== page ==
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View Full Version : Biometrics Without Verification Is A Meaningless Exercise



Neo
12th August 2011, 11:35 AM
Ghana is almost certainly gearing towards a revision of our votersí registration and the Electoral Commission has been mandated and resourced to introduce biometric registration in the last quarter of the year.

The fact that our current votersí register has outlived its usefulness is well known and agreed upon by many political analysts. The fact also that the government has allocated GHC50 million to the Electoral Commission to implement biometric registration is also equally know.

What is however uncertain is the kind of biometric technology the Electoral Commission is buying into and whether the biometric register that will be created will be able to stop multiple voting. Biometric verification is any means by which a person can be uniquely identified by the evaluation of a biological trait such as fingerprints, hand geometry, earlobe geometry, retina and iris patterns, voice waves, DNA or signatures. Almost certainly, the Electoral Commission will be using the finger prints trait which is the oldest form of biometric verification. In its simple from biometric in verification mode means biometric data, is stored on a smart card allowing for almost instantaneous personal identification. These are already employed in some bank automatic teller machines allowing for recognition of cards so that people cannot exceed their withdrawal limit.

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In a country called Ghana alone our Electoral Commission has gone to buy and antiquated biometric technology that cannot capture verification. This means even if you register biometrically and you try to use the card to vote more than once with the same biological traits (fingerprints) the system cannot verify that you have voted already. If this is the case then, the question is why should we bother to change the existing system?

No matter what biometric methodology is used, the identification verification process remains the most crucial. The purpose of a biometric registration is that a record of a person's unique characteristic is captured and kept in a database. Later on, when identification verification is required, a new record is captured and compared with the previous record in the database. If the data in the new record matches that in the database record, the person's identity is confirmed. And if this confirmation is to stop a person from voting twice, then the second attempt is rejected.

The Gambia Biometric Identification System (GAMBIS) allowed for the issuance of Gambiaís first biometric identity documents in July 2009. An individualís data, including their biometric information (thumbprints) is captured in the database. A National Identification Number (NIN), unique to each applicant applying for a card, is issued to the applicant. Biometric documents issued for Gambia include national identity cards, residential permits, non-Gambian ID cards and driver licenses.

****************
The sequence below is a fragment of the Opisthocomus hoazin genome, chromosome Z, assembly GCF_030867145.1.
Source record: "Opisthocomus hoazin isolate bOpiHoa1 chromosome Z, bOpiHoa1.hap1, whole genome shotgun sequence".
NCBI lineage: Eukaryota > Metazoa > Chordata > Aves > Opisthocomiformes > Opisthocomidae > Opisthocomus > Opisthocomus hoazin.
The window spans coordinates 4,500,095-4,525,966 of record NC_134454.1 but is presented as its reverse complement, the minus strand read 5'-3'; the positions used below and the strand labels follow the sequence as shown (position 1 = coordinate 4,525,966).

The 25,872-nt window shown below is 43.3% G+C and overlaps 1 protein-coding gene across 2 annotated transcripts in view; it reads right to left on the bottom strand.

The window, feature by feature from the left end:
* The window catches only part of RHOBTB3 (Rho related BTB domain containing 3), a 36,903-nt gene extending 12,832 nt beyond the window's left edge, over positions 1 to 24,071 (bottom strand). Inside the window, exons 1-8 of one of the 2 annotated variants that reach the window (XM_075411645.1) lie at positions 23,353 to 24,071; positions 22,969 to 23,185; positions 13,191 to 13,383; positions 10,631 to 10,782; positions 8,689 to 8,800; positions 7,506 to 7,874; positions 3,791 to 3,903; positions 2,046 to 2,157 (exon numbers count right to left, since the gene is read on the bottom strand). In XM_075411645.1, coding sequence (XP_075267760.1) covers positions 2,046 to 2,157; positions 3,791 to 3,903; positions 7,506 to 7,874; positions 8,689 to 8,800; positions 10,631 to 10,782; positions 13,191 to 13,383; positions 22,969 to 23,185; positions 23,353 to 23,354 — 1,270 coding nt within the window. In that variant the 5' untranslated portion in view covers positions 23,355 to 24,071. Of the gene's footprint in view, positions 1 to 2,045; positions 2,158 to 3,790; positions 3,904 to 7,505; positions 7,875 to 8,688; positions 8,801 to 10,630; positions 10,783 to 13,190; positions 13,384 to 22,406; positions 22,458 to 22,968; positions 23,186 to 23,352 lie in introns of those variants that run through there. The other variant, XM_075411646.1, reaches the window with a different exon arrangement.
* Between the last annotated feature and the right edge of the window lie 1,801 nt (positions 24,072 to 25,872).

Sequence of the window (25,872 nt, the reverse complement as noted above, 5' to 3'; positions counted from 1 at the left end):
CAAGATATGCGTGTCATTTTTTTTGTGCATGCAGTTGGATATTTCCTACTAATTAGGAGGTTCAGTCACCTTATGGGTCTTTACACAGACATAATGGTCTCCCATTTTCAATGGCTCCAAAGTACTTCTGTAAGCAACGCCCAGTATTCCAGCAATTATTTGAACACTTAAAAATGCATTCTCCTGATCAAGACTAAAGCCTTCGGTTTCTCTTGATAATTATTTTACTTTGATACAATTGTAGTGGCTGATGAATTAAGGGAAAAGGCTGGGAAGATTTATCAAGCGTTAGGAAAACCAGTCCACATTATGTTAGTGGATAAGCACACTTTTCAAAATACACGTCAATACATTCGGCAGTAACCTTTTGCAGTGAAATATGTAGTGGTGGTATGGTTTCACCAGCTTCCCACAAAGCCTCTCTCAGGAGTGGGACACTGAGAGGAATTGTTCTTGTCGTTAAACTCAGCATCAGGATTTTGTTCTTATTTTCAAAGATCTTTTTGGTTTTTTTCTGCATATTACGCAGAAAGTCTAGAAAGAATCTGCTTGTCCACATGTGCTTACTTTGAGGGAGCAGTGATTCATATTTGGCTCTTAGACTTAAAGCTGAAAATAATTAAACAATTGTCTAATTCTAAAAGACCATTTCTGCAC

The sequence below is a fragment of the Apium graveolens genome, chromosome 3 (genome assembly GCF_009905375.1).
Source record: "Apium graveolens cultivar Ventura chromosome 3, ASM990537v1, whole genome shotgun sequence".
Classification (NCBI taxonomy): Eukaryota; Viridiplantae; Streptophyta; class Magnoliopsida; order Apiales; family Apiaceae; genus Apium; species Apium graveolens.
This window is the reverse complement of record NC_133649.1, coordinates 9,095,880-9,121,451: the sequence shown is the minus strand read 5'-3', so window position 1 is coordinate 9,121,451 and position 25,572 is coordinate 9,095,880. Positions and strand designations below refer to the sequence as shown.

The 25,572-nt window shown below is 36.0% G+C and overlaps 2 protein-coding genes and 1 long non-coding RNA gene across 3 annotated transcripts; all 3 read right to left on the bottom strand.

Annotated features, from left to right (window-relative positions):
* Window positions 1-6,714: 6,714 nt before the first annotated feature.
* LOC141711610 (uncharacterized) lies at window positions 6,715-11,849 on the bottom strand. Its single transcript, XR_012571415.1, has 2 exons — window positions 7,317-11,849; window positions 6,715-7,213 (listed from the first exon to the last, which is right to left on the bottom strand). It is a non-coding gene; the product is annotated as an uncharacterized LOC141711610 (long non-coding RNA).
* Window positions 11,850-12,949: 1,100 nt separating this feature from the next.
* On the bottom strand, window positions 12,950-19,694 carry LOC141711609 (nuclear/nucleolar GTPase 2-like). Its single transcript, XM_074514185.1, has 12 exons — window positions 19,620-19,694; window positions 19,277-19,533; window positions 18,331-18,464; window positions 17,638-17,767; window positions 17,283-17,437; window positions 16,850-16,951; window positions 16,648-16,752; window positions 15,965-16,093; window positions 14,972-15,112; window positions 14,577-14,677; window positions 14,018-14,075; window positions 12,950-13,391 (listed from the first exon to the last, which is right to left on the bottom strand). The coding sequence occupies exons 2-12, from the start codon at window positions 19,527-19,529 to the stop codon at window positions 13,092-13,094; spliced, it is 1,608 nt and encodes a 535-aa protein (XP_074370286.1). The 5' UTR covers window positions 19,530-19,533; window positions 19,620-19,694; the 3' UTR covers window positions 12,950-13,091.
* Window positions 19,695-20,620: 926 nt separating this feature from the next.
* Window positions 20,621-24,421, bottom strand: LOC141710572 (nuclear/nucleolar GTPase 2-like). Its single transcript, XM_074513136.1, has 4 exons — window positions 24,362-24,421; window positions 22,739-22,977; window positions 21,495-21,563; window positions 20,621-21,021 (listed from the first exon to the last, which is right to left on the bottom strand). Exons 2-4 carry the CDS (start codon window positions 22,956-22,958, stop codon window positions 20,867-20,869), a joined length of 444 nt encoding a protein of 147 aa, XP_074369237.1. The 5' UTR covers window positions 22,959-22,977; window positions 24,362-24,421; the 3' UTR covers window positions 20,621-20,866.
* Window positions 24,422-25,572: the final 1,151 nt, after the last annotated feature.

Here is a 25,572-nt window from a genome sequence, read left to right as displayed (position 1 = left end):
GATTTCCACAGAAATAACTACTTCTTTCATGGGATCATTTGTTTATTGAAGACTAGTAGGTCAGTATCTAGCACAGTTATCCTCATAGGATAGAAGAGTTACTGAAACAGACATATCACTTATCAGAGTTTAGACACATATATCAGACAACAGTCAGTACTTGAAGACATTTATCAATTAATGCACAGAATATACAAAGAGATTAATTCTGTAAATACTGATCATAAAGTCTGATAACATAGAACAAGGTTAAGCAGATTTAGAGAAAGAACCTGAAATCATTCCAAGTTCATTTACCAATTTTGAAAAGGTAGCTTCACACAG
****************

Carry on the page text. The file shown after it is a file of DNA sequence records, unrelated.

The use of modern technology such as the introduction of biometric registration raises a well founded anxiety for political parties in the sense that it has been used in many elections in Africa but voter fraud has not been prevented. It was used in Nigeria and Ivory Coast but the jury is still out as to its effectiveness as a weapon against multiple or minorsí voting. So it is important that all political parties get to meet to ask questions as to how we can prevent the pitfalls in this exercise. Already we have heard that the biometric system Ghana is adopting does not include a means of verifying if a person votes more than once. Without verification, how can a register be truly biometric? IPACís unwillingness to call the interĖparty meeting can only fuel the frustration of the political parties into thinking that it is in bed with the government to surprise voters. There are genuine questions that could be raised at such a meeting

Then comes the big issue of the implementation process. Information filtering through from the Electoral Commission indicates that they intend to start the piloting of the biometric registration in Ashanti Region because it is the most populous region. The purpose of sampling is to provide various types of statistical information of a qualitative or quantitative nature about the whole by examining the few rather than the many. If population is being used then the region with the least population rather than the largest could be used for the sampling. It is cheaper, quicker and we can assess the impact of the exercise quicker. It makes no research sense for the Electoral Commission to experiment with the region with the highest population except to remind us about the year 2000 where after the photo identification card had been introduced in some parts of the country, the Electoral Commission inexplicably stopped the process and in many places in the Volta Region, people voted without photo IDs.

I have a deep sense of foreboding that such could be the devil that could befall the biometric registration. The National Census was done in a piecemeal manner, and so were the National Identification exercise and incredibly the District Assembly Election, all under the Mills-Mahama administration. What is to convince me that he biometric registration will be smooth? Dr. Afari Gyan and his team at EC are giving me a genuine cause to believe that it is going to fail. This is my second time of asking. What is the response from the EC on these matters arising?




Source: Kwesi Atta-Krufi Hayford